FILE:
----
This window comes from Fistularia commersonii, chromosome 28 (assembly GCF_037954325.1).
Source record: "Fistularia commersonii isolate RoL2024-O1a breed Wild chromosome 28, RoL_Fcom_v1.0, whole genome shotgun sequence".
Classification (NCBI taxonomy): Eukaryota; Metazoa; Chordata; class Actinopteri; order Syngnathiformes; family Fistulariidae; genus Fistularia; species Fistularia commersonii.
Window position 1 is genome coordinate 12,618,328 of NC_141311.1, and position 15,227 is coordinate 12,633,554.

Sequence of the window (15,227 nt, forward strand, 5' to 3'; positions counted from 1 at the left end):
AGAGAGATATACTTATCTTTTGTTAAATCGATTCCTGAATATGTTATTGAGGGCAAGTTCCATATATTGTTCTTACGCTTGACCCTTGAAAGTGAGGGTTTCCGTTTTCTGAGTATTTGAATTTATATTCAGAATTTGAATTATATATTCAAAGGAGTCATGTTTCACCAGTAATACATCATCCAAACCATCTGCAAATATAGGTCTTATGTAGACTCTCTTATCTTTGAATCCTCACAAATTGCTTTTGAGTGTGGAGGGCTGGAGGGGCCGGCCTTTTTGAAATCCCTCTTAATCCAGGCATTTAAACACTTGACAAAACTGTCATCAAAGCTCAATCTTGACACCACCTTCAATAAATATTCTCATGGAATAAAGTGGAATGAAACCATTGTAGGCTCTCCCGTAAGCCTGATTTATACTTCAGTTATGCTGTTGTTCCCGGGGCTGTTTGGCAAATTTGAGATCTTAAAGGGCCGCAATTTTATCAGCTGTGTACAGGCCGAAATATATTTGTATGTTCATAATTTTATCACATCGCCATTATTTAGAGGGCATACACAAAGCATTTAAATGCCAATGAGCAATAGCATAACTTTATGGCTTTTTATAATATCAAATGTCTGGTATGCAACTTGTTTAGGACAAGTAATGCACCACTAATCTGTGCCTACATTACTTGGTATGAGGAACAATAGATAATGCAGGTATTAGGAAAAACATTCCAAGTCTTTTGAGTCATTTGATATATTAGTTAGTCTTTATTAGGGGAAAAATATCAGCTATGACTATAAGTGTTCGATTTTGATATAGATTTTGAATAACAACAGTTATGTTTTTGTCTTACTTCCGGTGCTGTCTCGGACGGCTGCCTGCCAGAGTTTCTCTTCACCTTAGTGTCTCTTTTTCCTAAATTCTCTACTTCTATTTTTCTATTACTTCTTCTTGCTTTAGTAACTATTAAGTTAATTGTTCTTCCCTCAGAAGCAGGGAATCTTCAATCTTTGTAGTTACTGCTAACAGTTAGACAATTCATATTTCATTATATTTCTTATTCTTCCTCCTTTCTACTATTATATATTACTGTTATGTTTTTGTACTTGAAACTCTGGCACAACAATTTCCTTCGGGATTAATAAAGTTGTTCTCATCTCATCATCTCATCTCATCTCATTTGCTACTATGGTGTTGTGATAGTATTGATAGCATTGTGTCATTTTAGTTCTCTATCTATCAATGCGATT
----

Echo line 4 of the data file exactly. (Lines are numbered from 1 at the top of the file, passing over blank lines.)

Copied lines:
Window position 1 is genome coordinate 12,618,328 of NC_141311.1, and position 15,227 is coordinate 12,633,554.